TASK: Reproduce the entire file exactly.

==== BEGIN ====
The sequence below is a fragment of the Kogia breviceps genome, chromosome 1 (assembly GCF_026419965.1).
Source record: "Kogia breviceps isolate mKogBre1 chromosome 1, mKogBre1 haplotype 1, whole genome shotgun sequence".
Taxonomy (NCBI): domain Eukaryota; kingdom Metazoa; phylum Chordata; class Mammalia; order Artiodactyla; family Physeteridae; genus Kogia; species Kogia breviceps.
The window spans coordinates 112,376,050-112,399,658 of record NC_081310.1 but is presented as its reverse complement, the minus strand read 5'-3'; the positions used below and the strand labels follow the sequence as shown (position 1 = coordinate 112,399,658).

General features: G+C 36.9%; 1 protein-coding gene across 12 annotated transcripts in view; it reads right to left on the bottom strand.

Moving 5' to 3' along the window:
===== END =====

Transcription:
The sequence below is a fragment of the Kogia breviceps genome, chromosome 1 (assembly GCF_026419965.1).
Source record: "Kogia breviceps isolate mKogBre1 chromosome 1, mKogBre1 haplotype 1, whole genome shotgun sequence".
Taxonomy (NCBI): domain Eukaryota; kingdom Metazoa; phylum Chordata; class Mammalia; order Artiodactyla; family Physeteridae; genus Kogia; species Kogia breviceps.
The window spans coordinates 112,376,050-112,399,658 of record NC_081310.1 but is presented as its reverse complement, the minus strand read 5'-3'; the positions used below and the strand labels follow the sequence as shown (position 1 = coordinate 112,399,658).

General features: G+C 36.9%; 1 protein-coding gene across 12 annotated transcripts in view; it reads right to left on the bottom strand.

Moving 5' to 3' along the window: